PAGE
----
Similar situations exist in Iraq, Syria, Somalia, and elsewhere. In Iraq, U.S. forces numbering a few thousand (down from a high of 170,000 in 2007) now assist that country in dealing with the remnants of ISIS. In Syria, a few hundred troops remain, dealing with ragtag elements of ISIS and supporting Syrian freedom fighters to ensure U.S. interests are protected and that America has at least some ability to influence events.
All told, only a tiny smidgeon of America’s 2.1 million active and reserve uniformed military is engaged abroad in active operations. Yet America reaps enormous benefits from having those troops on the ground.
Rather than complain about endless wars, it would be more helpful for critics of American engagement to explain how the United States would be better served absent the investment of less than 1 percent of its force in combating the country’s enemies and better enabling its partners to do so on its behalf.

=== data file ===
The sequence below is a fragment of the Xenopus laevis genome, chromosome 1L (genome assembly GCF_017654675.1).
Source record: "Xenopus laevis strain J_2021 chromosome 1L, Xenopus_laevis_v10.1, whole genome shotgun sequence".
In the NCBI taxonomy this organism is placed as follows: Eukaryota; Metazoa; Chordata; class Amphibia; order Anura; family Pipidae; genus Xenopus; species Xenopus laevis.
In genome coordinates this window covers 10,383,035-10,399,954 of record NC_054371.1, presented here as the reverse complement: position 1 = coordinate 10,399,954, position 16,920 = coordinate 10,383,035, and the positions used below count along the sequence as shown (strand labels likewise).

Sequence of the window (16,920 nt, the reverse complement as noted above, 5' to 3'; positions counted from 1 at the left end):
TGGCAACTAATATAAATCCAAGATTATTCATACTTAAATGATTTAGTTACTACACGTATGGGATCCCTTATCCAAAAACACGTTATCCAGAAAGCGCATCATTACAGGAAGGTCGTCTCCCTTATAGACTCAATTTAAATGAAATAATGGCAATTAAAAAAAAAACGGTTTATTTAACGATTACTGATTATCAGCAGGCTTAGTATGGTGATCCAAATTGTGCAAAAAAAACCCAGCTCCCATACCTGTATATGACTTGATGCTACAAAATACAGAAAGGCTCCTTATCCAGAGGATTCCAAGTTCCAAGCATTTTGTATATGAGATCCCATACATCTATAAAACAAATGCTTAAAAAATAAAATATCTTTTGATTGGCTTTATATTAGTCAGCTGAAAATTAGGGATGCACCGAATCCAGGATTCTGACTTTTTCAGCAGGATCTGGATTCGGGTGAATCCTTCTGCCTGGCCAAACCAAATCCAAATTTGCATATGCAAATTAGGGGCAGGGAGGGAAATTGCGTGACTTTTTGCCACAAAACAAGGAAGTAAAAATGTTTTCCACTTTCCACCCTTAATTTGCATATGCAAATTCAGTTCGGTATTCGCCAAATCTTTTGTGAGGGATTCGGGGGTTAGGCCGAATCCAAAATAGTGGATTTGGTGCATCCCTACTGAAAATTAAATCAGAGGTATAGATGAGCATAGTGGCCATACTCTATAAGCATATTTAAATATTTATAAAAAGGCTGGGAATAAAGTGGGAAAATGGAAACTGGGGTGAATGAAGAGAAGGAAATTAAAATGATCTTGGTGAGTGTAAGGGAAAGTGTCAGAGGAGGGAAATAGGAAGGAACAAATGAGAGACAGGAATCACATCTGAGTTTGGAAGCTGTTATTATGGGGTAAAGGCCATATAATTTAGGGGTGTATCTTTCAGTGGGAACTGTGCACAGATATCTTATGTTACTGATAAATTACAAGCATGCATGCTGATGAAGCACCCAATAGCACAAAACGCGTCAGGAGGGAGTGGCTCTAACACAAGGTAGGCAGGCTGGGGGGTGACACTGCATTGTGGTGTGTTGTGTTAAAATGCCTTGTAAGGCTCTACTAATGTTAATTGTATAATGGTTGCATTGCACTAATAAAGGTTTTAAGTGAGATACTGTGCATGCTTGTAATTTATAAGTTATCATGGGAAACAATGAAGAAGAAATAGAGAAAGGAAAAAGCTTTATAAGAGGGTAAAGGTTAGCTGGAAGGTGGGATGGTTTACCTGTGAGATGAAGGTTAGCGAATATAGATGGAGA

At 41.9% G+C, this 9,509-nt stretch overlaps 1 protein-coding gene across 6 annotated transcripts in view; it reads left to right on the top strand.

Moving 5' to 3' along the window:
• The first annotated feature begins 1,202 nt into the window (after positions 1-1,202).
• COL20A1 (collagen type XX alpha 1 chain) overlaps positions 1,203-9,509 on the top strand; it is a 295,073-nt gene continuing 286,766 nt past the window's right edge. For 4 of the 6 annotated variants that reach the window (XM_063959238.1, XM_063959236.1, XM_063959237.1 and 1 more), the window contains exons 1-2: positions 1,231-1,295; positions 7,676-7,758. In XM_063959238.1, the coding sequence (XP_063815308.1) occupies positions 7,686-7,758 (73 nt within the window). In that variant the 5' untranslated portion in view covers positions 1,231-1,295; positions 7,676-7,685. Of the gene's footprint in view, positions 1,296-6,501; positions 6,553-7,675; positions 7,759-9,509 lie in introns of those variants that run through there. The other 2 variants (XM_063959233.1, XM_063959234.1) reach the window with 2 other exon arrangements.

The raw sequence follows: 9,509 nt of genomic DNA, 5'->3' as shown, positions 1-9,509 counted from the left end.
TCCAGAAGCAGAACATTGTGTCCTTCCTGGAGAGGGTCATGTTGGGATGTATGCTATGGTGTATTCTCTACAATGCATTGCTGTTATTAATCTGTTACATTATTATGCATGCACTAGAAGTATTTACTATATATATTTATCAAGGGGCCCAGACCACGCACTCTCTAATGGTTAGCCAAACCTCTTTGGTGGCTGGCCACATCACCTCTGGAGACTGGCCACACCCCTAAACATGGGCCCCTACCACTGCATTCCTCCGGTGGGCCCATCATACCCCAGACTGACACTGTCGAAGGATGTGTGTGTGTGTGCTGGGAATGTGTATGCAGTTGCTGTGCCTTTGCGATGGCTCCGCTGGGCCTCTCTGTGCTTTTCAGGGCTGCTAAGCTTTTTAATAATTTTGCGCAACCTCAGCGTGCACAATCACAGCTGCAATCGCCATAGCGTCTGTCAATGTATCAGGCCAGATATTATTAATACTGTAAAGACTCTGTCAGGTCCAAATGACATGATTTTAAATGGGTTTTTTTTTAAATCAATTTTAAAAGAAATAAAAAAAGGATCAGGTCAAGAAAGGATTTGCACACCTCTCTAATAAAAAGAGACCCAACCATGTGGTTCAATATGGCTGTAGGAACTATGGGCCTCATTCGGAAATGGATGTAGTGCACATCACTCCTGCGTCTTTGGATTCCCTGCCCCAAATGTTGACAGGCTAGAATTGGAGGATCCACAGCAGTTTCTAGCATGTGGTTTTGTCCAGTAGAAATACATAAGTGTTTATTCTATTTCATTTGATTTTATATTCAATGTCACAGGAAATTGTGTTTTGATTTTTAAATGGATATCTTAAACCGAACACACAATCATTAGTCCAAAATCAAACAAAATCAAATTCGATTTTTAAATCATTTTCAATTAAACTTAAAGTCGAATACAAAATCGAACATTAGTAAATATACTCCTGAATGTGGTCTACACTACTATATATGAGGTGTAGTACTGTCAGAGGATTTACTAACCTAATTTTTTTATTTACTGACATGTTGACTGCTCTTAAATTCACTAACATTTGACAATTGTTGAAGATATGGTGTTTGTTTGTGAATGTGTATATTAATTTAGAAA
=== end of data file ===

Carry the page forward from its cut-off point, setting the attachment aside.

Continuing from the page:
Unlike the sports field when an athlete suffers an injury, the world does not “take a knee” while the United States dithers about what it wants to do. The real danger to U.S. security and economic interests is not the sustained employment of relatively small forces that inform its understanding of key regions and enable the United States to shape the course of events to its favor, but the irresponsible withdrawal of such forces without considering the context and potential consequences.
Further reduction of U.S. forces in Afghanistan, for instance, may be the wisest course of action if the perceived benefit is greater than the risk when all factors are taken into consideration. But that’s a different decision process than simplistically complaining about using the tools the United States has available to further its interests.
Dakota L. Wood is a senior research fellow in The Heritage Foundation’s Center for National Defense and editor of the think tank’s annual Index of U.S. Military Strength.